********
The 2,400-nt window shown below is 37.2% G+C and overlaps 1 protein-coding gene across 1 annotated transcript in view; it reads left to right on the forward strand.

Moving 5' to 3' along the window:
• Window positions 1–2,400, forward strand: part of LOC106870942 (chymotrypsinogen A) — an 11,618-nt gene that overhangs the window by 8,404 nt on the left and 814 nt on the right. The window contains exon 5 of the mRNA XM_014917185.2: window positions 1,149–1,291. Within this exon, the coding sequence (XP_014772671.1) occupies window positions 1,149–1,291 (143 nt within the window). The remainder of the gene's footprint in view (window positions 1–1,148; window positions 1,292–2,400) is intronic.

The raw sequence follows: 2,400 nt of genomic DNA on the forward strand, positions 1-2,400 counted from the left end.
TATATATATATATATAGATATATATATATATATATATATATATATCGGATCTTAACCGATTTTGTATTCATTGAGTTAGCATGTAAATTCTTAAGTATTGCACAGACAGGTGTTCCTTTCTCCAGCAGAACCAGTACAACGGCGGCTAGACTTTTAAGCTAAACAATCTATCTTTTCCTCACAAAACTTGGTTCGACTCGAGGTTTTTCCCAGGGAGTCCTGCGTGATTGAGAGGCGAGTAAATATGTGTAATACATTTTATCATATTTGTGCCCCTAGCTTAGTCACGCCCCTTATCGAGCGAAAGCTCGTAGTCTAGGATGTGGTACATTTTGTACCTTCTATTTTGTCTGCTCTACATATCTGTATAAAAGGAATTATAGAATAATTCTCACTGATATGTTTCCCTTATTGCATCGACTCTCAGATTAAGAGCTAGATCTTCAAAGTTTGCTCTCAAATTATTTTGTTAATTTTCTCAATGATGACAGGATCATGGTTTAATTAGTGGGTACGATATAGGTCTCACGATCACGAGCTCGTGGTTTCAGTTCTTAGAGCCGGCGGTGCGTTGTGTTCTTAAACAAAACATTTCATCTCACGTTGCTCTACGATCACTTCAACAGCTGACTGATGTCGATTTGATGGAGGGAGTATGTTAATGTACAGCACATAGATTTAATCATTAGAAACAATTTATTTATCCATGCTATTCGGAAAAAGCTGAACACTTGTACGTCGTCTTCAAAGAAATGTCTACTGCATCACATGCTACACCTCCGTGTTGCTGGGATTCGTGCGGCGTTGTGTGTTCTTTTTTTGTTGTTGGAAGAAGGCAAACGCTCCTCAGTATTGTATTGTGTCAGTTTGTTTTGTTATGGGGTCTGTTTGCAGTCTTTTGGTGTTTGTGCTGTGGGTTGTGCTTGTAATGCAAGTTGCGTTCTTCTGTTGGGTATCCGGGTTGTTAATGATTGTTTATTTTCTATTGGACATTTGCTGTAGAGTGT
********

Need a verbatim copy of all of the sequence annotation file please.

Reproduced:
The 2,400-nt window shown below is 37.2% G+C and overlaps 1 protein-coding gene across 1 annotated transcript in view; it reads left to right on the forward strand.

Moving 5' to 3' along the window:
• Window positions 1–2,400, forward strand: part of LOC106870942 (chymotrypsinogen A) — an 11,618-nt gene that overhangs the window by 8,404 nt on the left and 814 nt on the right. The window contains exon 5 of the mRNA XM_014917185.2: window positions 1,149–1,291. Within this exon, the coding sequence (XP_014772671.1) occupies window positions 1,149–1,291 (143 nt within the window). The remainder of the gene's footprint in view (window positions 1–1,148; window positions 1,292–2,400) is intronic.

The raw sequence follows: 2,400 nt of genomic DNA on the forward strand, positions 1-2,400 counted from the left end.
TATATATATATATATAGATATATATATATATATATATATATATATCGGATCTTAACCGATTTTGTATTCATTGAGTTAGCATGTAAATTCTTAAGTATTGCACAGACAGGTGTTCCTTTCTCCAGCAGAACCAGTACAACGGCGGCTAGACTTTTAAGCTAAACAATCTATCTTTTCCTCACAAAACTTGGTTCGACTCGAGGTTTTTCCCAGGGAGTCCTGCGTGATTGAGAGGCGAGTAAATATGTGTAATACATTTTATCATATTTGTGCCCCTAGCTTAGTCACGCCCCTTATCGAGCGAAAGCTCGTAGTCTAGGATGTGGTACATTTTGTACCTTCTATTTTGTCTGCTCTACATATCTGTATAAAAGGAATTATAGAATAATTCTCACTGATATGTTTCCCTTATTGCATCGACTCTCAGATTAAGAGCTAGATCTTCAAAGTTTGCTCTCAAATTATTTTGTTAATTTTCTCAATGATGACAGGATCATGGTTTAATTAGTGGGTACGATATAGGTCTCACGATCACGAGCTCGTGGTTTCAGTTCTTAGAGCCGGCGGTGCGTTGTGTTCTTAAACAAAACATTTCATCTCACGTTGCTCTACGATCACTTCAACAGCTGACTGATGTCGATTTGATGGAGGGAGTATGTTAATGTACAGCACATAGATTTAATCATTAGAAACAATTTATTTATCCATGCTATTCGGAAAAAGCTGAACACTTGTACGTCGTCTTCAAAGAAATGTCTACTGCATCACATGCTACACCTCCGTGTTGCTGGGATTCGTGCGGCGTTGTGTGTTCTTTTTTTGTTGTTGGAAGAAGGCAAACGCTCCTCAGTATTGTATTGTGTCAGTTTGTTTTGTTATGGGGTCTGTTTGCAGTCTTTTGGTGTTTGTGCTGTGGGTTGTGCTTGTAATGCAAGTTGCGTTCTTCTGTTGGGTATCCGGGTTGTTAATGATTGTTTATTTTCTATTGGACATTTGCTGTAGAGTGT